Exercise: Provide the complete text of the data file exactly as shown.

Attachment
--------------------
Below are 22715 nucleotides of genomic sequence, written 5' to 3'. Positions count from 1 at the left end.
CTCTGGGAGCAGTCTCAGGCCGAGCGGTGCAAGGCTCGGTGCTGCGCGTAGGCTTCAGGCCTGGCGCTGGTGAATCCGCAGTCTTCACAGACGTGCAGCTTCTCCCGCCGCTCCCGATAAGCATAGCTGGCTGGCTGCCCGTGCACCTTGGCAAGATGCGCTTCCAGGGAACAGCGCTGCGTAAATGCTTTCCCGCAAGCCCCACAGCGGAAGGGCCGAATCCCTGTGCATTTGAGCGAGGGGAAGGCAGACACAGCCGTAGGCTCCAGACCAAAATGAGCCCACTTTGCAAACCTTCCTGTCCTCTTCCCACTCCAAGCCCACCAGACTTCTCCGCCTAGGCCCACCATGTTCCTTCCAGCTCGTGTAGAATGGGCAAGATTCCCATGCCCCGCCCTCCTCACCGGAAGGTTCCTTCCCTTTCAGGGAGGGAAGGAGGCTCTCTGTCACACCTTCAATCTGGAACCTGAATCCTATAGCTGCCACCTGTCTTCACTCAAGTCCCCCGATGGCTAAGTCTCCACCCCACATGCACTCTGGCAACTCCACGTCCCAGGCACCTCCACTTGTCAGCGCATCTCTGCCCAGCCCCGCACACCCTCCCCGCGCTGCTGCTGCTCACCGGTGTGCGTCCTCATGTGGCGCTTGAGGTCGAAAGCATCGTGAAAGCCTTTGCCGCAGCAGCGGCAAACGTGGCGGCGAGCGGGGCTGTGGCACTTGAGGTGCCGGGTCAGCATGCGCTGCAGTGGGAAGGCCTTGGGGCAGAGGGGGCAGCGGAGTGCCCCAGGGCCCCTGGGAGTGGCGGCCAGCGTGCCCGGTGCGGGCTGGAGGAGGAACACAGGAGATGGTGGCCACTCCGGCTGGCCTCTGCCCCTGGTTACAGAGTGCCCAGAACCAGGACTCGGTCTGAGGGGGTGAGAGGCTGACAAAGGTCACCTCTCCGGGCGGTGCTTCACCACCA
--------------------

Below are 22715 nucleotides of genomic sequence, written 5' to 3'. Positions count from 1 at the left end.
CTCTGGGAGCAGTCTCAGGCCGAGCGGTGCAAGGCTCGGTGCTGCGCGTAGGCTTCAGGCCTGGCGCTGGTGAATCCGCAGTCTTCACAGACGTGCAGCTTCTCCCGCCGCTCCCGATAAGCATAGCTGGCTGGCTGCCCGTGCACCTTGGCAAGATGCGCTTCCAGGGAACAGCGCTGCGTAAATGCTTTCCCGCAAGCCCCACAGCGGAAGGGCCGAATCCCTGTGCATTTGAGCGAGGGGAAGGCAGACACAGCCGTAGGCTCCAGACCAAAATGAGCCCACTTTGCAAACCTTCCTGTCCTCTTCCCACTCCAAGCCCACCAGACTTCTCCGCCTAGGCCCACCATGTTCCTTCCAGCTCGTGTAGAATGGGCAAGATTCCCATGCCCCGCCCTCCTCACCGGAAGGTTCCTTCCCTTTCAGGGAGGGAAGGAGGCTCTCTGTCACACCTTCAATCTGGAACCTGAATCCTATAGCTGCCACCTGTCTTCACTCAAGTCCCCCGATGGCTAAGTCTCCACCCCACATGCACTCTGGCAACTCCACGTCCCAGGCACCTCCACTTGTCAGCGCATCTCTGCCCAGCCCCGCACACCCTCCCCGCGCTGCTGCTGCTCACCGGTGTGCGTCCTCATGTGGCGCTTGAGGTCGAAAGCATCGTGAAAGCCTTTGCCGCAGCAGCGGCAAACGTGGCGGCGAGCGGGGCTGTGGCACTTGAGGTGCCGGGTCAGCATGCGCTGCAGTGGGAAGGCCTTGGGGCAGAGGGGGCAGCGGAGTGCCCCAGGGCCCCTGGGAGTGGCGGCCAGCGTGCCCGGTGCGGGCTGGAGGAGGAACACAGGAGATGGTGGCCACTCCGGCTGGCCTCTGCCCCTGGTTACAGAGTGCCCAGAACCAGGACTCGGTCTGAGGGGGTGAGAGGCTGACAAAGGTCACCTCTCCGGGCGGTGCTTCACCACCA